As I said two years ago, I'm not entirely comfortable with the mandate. One could make the logical argument that it makes sense, since no one is ever turned away from a hospital in this country, and someone eventually has to pay for that health care, so you might as well get them in the system and force their participation. We all know that real life isn't that simple.
The other issue I have is with subsidizing the insurance, partly because the government can't afford it, and partly because an entire industry is awarded new business they didn't earn. Think about the opposing moral issues there. On one hand, you're propping up private enterprise, on the other, you're requiring insurance for children who have no say who their parents are. That's why it's too hard to take a strong all-or-nothing stance on some aspects of the law.
The things that really matter, no one really talks about, or opposes. I don't think anyone is going to argue against requiring the insurance companies to pay for care on preexisting conditions. There is some good in that law.
What really sucks is that the law does nothing to address the astronomical amount of money we spend on health care relative to our overall GDP. That's why the timing of the law in particular is suboptimal. Maybe that's not even a concern of the government in the first place (though I don't think the free market is in any hurry to change it).
My annoyance is less about the law and more about the lack of intelligent discourse around it, especially on the Internet. It's just noise... "Socialism!" "Corporations!" "Middle class!" "Black guy with a funny name in the White House!" No one wants to get into the details, and everyone wants to be for or against everything. You're with me or you're against me. It's annoying. If you wonder why the United States isn't winning, look no further than this irrational division.
It's true, what REM used to say, that "Everybody hurts." The thing is, you never know quite how much.
There was a news story on CoasterBuzz today about a dude who climbed a roller coaster and intended to jump off. Fortunately, he was snagged before he could do it. Some jokes were made, and several people commented about how the jokes were insensitive at best, and offensive at worst. Several members talked about their depression, thoughts of suicide, and one even described the hell his life has been since losing his son to a drunk driver. You never really know how much shit a person has had to endure.
You'd think that people would be more sensitive to this fact, but they're not. I'm certainly no better than anyone else (though my purest distaste is for people who exemplify illiteracy via the Internet). Some people endure more shit than others. Sometimes it's for catastrophic life events, sometimes it's for the color of their skin or sexual orientation. Sometimes it's a painful divorce.
I suppose we could all be better people if we stop to understand that everyone has a story that has shaped who they are.
I finished reading Kevin Smith's Tough Shit: Life Advice from a Fat Lazy Slow Who Did Good tonight. It was a pretty quick and entertaining read, if you don't mind his frequent references to semen. Aside from his surprising tales about what a dick Bruce Willis is, I realize now that he has made a career out of telling stories about what he knows, and that's pretty cool.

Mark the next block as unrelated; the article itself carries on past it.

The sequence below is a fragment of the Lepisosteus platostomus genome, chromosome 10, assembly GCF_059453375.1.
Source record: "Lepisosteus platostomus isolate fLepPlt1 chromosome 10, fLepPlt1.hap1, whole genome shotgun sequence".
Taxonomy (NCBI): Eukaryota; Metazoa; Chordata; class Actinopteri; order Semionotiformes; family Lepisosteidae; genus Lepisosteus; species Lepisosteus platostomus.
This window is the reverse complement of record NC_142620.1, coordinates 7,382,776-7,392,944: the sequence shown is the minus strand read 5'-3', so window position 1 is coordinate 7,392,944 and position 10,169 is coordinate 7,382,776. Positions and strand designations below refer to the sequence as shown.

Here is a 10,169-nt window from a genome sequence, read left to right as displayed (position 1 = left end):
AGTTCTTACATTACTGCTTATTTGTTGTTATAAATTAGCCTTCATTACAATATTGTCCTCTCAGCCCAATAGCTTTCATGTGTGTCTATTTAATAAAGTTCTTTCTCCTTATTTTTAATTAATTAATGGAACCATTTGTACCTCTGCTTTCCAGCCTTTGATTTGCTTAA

I've discovered in the last year that I really like to read, though much of what I like is non-fiction. A lot of it is quasi-non-fiction narrative (I know we had a clinical term for it in J-school), which is stuff that is loosely based on real events, but heavily stylized for entertainment value. Think Ben Mezrich's books that became movies.
In many ways, I find it easier to write when I read more. That probably makes sense. In some ways, that's probably why I should read more fiction, because then I could write the screenplays that are cloudy in my head. There's some danger of being derivative, I suppose, but what generally helps me is the exposure to structure and use of various literary devices that advance a story. Maybe I should have actually paid attention in those literature classes I despised.
Have you ever been in a place where you feel some great sense of urgency for life in general? I'm having that, and it's totally bizarre. I feel like time's a wasting', and I have to get to it. I don't even know what "it" is. But I do think I know what instigates the feeling. In no particular order:
The unfortunate result of this non-specific urgency is that it's hard to act on since it's not, uh, specific. I've been pretty good at reminding myself to live a little more in the moment though. I spend time with Simon watching him do mundane toddler stuff, I find quality alone time with Diana, I play a video game now and then, and I've been looking up at the stars more often during hydrotherapy. Life is mostly good.
We spent about 42 hours in Chicago this weekend, and it was quite the whirlwind trip. Diana's cousin, Michelle, had her wedding on Friday night.
I actually volunteered to skip the wedding, to watch Simon and his two cousins, Nina and Mason. I didn't feel comfortable hiring a stranger to watch them in the hotel, and really, I miss the kids. Most of the people at the wedding I see frequently enough that it's no big deal. In a strange coincidence, I also didn't go to Michelle's brother's wedding in LA a few years ago, because after a day of travel (and that was just getting through LA!), Simon was in no shape to take to a wedding.